Thursday, February 9, 2017

Book 63: Song of Achilles

"The never-ending ache of love and sorrow. Perhaps in some other life I could have refused, could have torn my hair and screamed, and made him face his choice alone. But not in this one. He would sail to Troy and I would follow, even into death."

Dates read: June 20-23, 2016

Rating: 7/10

If you've been to school in the Western world, you've probably at some point read (or at least been assigned to read) parts of The Iliad and The Odyssey. I've "read" them (some actual reading supplemented by SparkNoting) and I honestly don't get the hype. The Odyssey is the better of the two for me, and I can understand better its enduring appeal: an adventure story with a charming and quick-witted hero. The Iliad though...war stories don't traditionally move me, and this one just bored me to tears.

But for better or for worse, the Homeric epics are a bedrock part of the Western literary canon. Madeline Miller's The Song of Achilles looks at The Iliad from a fresh perspective: that of Patroclus, Achilles' closest companion. Since this is a retelling of a classic story (a genre to which I am predisposed), we already know how it's going to play out: Agamemnon will steal a slave girl claimed by Achilles, leading to the hero refusing to fight for the Greeks, leading to Patroclus donning his armor and being slain by Hector of Troy, leading to Achilles killing Hector and dragging him around the walls of his city, only to be killed himself by an arrow from Hector's brother Paris. What's different is what comes before and between.

As most of us know, it was not uncommon in Ancient Greek life for older men to have sexual relationships with younger men. Homosexual relationships between men of the same age, however, were rarer. When I was taught The Iliad, even in college, the bond between Patroclus and Achilles was usually described as just a deep friendship (lip service was paid to the idea they could have been lovers but it was never taught as being the more persuasive interpretation). Miller's novel, however, roots itself in the alternate interpretation: she presents us with Achilles, the most gifted warrior in Greece, as a man in a loving and stable lifelong relationship with Patroclus.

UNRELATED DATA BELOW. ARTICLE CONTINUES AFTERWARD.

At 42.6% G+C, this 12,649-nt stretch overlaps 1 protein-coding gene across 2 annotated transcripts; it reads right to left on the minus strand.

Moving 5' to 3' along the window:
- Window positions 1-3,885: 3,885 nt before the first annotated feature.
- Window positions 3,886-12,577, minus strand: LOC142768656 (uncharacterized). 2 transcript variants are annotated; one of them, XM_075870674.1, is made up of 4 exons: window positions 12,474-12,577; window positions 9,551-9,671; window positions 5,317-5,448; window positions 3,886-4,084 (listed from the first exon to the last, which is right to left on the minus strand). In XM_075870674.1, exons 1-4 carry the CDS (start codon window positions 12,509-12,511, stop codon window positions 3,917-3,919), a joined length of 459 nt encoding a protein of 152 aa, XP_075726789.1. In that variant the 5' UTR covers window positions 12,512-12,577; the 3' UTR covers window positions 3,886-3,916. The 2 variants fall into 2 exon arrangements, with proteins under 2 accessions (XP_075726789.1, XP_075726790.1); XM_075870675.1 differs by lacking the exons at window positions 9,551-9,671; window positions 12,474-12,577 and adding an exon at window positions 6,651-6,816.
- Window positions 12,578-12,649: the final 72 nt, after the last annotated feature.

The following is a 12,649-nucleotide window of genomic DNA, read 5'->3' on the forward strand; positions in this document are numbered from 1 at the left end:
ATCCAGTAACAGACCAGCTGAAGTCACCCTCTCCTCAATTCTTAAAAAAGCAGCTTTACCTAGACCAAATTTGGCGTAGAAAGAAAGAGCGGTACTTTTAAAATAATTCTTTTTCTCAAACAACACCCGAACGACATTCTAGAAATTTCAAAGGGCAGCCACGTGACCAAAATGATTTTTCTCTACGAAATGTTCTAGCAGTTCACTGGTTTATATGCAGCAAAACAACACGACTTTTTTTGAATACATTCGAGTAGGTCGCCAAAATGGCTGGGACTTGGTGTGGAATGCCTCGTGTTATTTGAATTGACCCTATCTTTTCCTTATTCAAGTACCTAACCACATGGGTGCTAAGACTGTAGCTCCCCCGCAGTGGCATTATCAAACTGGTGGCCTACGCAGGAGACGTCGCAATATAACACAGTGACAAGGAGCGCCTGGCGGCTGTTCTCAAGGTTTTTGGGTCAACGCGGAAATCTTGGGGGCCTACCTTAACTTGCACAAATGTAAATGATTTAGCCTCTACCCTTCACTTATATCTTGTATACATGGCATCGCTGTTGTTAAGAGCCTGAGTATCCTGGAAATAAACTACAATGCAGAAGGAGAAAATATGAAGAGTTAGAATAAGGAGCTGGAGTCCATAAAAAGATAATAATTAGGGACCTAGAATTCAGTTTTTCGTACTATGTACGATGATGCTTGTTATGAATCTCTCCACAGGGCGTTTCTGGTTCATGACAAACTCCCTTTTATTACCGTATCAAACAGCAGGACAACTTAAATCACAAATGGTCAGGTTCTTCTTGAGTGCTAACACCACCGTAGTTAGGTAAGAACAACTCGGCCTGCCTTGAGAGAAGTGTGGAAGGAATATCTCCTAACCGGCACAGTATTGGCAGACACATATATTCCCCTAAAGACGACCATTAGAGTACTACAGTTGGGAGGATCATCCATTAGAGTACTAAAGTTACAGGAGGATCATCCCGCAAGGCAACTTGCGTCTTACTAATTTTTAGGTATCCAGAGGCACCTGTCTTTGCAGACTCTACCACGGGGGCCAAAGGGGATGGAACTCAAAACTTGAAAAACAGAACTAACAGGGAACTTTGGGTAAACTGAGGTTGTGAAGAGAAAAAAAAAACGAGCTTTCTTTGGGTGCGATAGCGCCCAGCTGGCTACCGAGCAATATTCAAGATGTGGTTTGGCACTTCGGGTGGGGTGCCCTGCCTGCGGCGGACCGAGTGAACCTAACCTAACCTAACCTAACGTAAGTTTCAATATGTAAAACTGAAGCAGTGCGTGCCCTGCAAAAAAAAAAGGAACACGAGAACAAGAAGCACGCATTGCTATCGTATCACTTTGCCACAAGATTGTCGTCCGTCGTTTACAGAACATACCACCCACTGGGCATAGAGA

It would actually be more accurate to say she presents us with Patroclus as the romantic partner of Achilles: the story belongs to Patroclus, it is told through his eyes. Patroclus as created by Miller is a gentle soul, a disappointment to his aggressive father, who is banished when he kills another child purely by accident. He is sent to Peleus, father of Achilles, to be fostered, and is chosen by Achilles of all the young men at court to be his companion. Their relationship only gradually becomes romantic, much to the disgust of Achilles' river goddess mother, Thetis. She conspires more than once to break the couple apart, but their love is too strong and they remain together until the end. Miller explains Achilles' rage over the theft of his slave girl as being not about being deprived of a lover, but as being disrespected as the greatest soldier in the army by having his rightfully-claimed prize taken away.

I found it a much more enjoyable take on the story than the original. Miller really gets the time to develop Patroclus and Achilles as characters in depicting them from boyhood all the way through adulthood. She paints a very devoted relationship between them: though both briefly experiment with sex with women, they never stray from each other and Achilles refuses to leave Patroclus despite strong maternal pressure to do so. Since Miller's Patroclus isn't a skilled or enthusiastic warrior and instead serves the Greek contingent at Troy as a healer, most of the battlefield scenes that I find so boring to read are left out entirely. This is a solid read for fans of historical fiction and/or classical retellings.

Tell me, blog friends...did you have to read the Homeric poems in school at any point? Did you like them more than I did?

One year ago, I was reading: Creative Mythology


  1. "Song of Achilles" was probably one of my most unexpected enjoyable reads of the past year. It was not only a great retelling, but also just beautifully written... and I totally agree with what you said about the original Iliad, so I was just as surprised as you were. :) Great review!

    1. I grabbed it off a Kindle sale without expecting much and got really invested in it...I feel like it's a bit of a sleeper hit, I've seen it pop up on bookish Insta several times and I always get excited when I do because it's really worth reading!